Dr. Tamimi Arab met Ammar Maleki, a fellow academic, around the time of the 2009 Green Movement protests. Dr. Maleki had lived most of his life in Iran and he knew: Iranians aren’t 90 per cent religious, not even close. The two men became friends. “We were realizing there were problems with the numbers and also conceptual problems. Doing my PhD I was reading things like ’Secularism is colonialism under the guise of modernity,’ and I’d say, ‘What? What are they saying?’” And yet it didn’t feel okay to talk about Iranian secularism in Europe. In progressive circles, Iranian reformists delegitimized regime-change advocates by branding them as coddled outsiders, or war-mongers. The message was: You aren’t there, so you shouldn’t speak.

From February to May, 2012, Pew conducted face-to-face surveys of Iranians, and in 2013 it reported that 83 per cent favoured sharia law in Iran. These statistics were never questioned. Dr. Tamimi Arab saw “face-to-face” and laughed – conducted three years after the 2009 Green Movement, Iran’s biggest uprising since the revolution, Pew’s survey ignored an important piece of context: If you live in a brutal theocracy and someone comes to your door asking if you’re Muslim, you tell them you’re Muslim.

And yet there was so much qualitative evidence: the stories, the films, the arrests. All that background experience, so common to us all. “We didn’t know the true ratios, but we just knew … it was more complicated than this,” Dr. Tamimi Arab says, “Of course, the people tried voting for reformists, but that’s only because they didn’t have the power to overthrow the regime.” Dr. Tamimi Arab and Dr. Maleki began speaking out about this. At first, Western analysts didn’t believe them. Hassan Rouhani had been elected twice with high turnout rates. The foreign minister of Iran, Mohammad Javad Zarif, used the high turnout to claim that people support the Islamic Republic. Outside Iran there were whispers: But isn’t it obvious that this isn’t ideological agreement? The people were turning out in large numbers to guarantee themselves the lesser evil, and they were taking to the streets to create a spectacle, to show their unhappiness.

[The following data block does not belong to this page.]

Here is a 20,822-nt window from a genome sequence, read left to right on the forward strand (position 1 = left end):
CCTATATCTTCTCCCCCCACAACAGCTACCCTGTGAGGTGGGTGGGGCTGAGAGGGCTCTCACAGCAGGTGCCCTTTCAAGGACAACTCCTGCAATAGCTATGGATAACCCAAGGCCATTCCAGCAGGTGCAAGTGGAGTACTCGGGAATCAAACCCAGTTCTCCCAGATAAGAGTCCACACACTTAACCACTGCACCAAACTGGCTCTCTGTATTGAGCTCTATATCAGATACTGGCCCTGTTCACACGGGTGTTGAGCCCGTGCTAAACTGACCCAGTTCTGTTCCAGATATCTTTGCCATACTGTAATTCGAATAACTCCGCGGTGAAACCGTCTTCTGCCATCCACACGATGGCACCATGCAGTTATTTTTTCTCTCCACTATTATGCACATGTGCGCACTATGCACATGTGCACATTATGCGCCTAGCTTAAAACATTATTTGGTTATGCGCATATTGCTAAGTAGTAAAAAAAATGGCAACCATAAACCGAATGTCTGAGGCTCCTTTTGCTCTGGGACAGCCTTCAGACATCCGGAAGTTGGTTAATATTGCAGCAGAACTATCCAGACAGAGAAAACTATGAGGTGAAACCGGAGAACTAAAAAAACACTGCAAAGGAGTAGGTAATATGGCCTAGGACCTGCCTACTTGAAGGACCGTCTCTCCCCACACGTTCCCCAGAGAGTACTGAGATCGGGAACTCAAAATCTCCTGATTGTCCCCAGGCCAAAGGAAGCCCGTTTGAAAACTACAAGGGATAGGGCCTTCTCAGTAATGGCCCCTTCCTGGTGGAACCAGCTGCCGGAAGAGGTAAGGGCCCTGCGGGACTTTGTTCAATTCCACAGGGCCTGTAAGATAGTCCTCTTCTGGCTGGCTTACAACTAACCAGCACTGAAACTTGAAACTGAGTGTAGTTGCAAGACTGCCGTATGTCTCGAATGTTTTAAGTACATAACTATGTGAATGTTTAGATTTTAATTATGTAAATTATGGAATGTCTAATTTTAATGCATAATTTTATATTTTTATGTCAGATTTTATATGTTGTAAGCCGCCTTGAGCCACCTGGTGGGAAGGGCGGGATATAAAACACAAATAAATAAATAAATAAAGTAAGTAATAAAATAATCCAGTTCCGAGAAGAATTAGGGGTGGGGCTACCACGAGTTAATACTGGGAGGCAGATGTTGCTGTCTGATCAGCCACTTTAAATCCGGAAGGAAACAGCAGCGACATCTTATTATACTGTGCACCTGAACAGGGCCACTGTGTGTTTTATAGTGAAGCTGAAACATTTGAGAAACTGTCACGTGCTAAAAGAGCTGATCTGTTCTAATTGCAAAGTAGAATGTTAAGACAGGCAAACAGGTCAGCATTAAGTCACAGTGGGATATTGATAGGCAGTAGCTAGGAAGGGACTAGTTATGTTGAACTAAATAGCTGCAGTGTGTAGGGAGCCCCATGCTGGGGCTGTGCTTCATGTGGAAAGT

Outside Iran, the diaspora argued over what Iranians wanted. The two researchers struggled against an image clash – the image the West had of devout Muslim Iranians, and the image they’d retained from years among Iranians, dinner after dinner after dinner, where everyone confesses to being secular or agnostic or some such.

With their PhDs and university positions in hand, Dr. Maleki asked Dr. Tamimi Arab to help him found a research organization called GAMAAN – their aim was ambitious. To conduct wide-reaching values surveys inside the Islamic Republic, under the nose of the regime, without scaring people into dishonest responses. They wanted to offer surveys that were safe and anonymous, yet attracted enough respondents to be statistically useful.

At first, academics and the surveying community dismissed them – non-probability surveys, they said, weren’t representative. When people opt-in, the sample is skewed. But online surveys are common now, and surveyors have developed all kinds of ways to correct the data. GAMAAN pressed on. In 2019, their first survey had more than 200,000 respondents – and the majority said they didn’t want an Islamic Republic.